Kerdi was startled by the question. Yes, she thought. Gord did say that the Queen killed the Captain and started the fire, but how could that be possible? Perhaps she’d ordered the Captain to burn the ship and he’d killed himself doing so. That made sense, didn’t it?

“Princess, I don’t know, but I’ll find out.”

Gord stood in the wreckage of the Captain’s cabin. Kerdi laughed at him. “A fine figure of a pirate, you are. With that layer of muddy ash covering you, you could be a statue – a statue with little red eyes. Why’re you prowling through the muck?”

“The obsidian orb. I have to find it. The Queen used the orb to kill the Captain and start the fire. If I don’t find it, she’ll learn that she was unsuccessful and try again. Help me find it.”

“You want me to come and play amongst the charred timbers and wet mush. Nice of you to ask, but I’d rather sit in my old cubicle with a honey bucket.”

“Pull your head out of your arse and help me find the damned orb. We’ll put the orb in a bucket of brine and cover it so she can’t see us. I don’t think she can shoot fire out of the orb through a barrel of water. The only way we’ll be safe is if she thinks the ship burned and sank.”

Kerdi waded into the wet layer of ash and shoved the charred remains of the Captain’s belongings aside. “The Queen shot fire out of the orb? Did she have a fucking dragon?”

“No, not fire exactly. Arrows. One of the pixies was watching through the porthole. Flaming arrows erupted from orb. The first one hit the Captain square in the face and the rest set fire to his cabin.”

Kerdi pawed through the sludge and found the orb. It was covered in sludge. Gord grabbed her hand. “Don’t clean it. We can’t let her see us. Once we seal it in a barrel of water, she’ll only see sea water and darkness. She’ll think it’s at the bottom of the sea and leave us be.”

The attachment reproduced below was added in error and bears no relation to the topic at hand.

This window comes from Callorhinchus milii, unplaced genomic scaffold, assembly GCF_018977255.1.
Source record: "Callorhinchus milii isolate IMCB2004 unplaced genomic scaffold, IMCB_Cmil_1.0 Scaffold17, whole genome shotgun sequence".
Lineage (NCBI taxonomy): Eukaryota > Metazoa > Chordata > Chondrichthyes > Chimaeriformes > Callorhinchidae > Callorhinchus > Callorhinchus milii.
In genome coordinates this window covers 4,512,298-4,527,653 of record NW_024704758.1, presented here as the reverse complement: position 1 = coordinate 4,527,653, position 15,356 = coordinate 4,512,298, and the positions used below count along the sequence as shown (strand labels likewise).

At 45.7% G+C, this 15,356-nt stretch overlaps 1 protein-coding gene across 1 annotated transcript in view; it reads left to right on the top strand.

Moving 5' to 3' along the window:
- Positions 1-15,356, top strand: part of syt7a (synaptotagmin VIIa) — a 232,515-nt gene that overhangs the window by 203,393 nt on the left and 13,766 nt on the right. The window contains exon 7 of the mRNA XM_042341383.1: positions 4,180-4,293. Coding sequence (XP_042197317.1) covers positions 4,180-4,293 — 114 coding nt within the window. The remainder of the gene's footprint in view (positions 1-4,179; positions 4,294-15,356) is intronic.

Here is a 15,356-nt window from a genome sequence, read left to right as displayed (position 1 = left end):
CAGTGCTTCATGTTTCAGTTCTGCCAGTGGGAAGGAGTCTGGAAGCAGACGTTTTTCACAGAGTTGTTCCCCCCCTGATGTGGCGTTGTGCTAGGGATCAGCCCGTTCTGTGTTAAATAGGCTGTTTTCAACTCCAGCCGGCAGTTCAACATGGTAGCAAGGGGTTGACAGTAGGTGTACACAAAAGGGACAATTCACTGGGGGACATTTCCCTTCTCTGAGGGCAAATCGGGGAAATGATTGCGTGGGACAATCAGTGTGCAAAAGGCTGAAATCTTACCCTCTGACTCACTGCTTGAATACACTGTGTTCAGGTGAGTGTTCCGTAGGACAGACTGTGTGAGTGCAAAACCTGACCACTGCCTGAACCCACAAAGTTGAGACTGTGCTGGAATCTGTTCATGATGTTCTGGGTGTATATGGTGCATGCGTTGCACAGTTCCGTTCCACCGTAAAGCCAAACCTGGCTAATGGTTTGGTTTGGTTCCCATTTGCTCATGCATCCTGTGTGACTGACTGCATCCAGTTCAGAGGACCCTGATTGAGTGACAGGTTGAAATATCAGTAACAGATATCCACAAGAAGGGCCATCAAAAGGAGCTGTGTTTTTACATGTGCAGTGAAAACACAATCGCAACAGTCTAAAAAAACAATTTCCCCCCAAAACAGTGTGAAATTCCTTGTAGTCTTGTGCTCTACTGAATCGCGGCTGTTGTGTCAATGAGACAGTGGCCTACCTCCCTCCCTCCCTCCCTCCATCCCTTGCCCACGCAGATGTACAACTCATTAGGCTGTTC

Kerdi covered the ooze covered orb with a muddy shirt. “Why don’t we just throw it overboard?”

“We can do that anytime. Who knows what the future will bring. We may need to communicate with the capitol. Someone more to our liking could become Queen or King. We may figure out a way to use it to our advantage. If nothing else, it may fetch a pretty penny. Waste not, want not.”

“I say toss it to the fishes.”

“Time enough for that latter,” said Gord. He carried the orb on deck and place it in an empty grog barrel. “Fill this to the brim with sea water and seal it.”

The next two days were busy. Everyone pitched in and repaired the fire damaged areas. At night, the entire crew met to make plans. Kerdi sat in on those meetings and was pleased that the crew accepted her as one of them.

The Prince and Princess were allowed the run of the ship. When they weren’t following Kerdi, they climbed the rigging and raced around the deck. The two found the clothes locker and dressed in full pirate regalia, complete with knives and short swords.

Bronya crowded close and dislodged Kerdi’s wide-brimmed hat. “Troll’s tits, child. Give me room to work.”

Bronya pointed to the paisley bandana binding her hair. “Real pirates wear bandanas, not hats. The wind doesn’t blow them off and they don’t get caught in the rigging.”

“Fuck real pirates. You and I aren’t any sort of pirates, real or otherwise.”

Brix touched a brass earring dangling beneath his bandana. “Earrings, real pirates wear earrings.”

“Earrings are stupid. In a fight, your opponent can grab the earring and tear it loose.”

Bronya threw a small knife at the nearest mast and it stuck in the splintered wood. “We are so real pirates. We’re part of the crew on a pirate ship. Gord promised to give us pirate lessons. He says you’re a great fighter. Teach us to fight.”

“No time for that. As soon as repairs are finished, Gord will order the banshee to blow us to the capitol. We’ve a Queen to overthrow and hidden treasure to recover. Bronya, you’re next in line for the throne. You’ll be Queen, not a pirate.”

Gord removed Bronya’s knife from the mast. “Nicely done, girl, but you favor your right hand. Force yourself to use your left. You never know when you’ll be dangling from the rigging from your strongest arm and only have the other to defend yourself. Off with you both. Go practice.”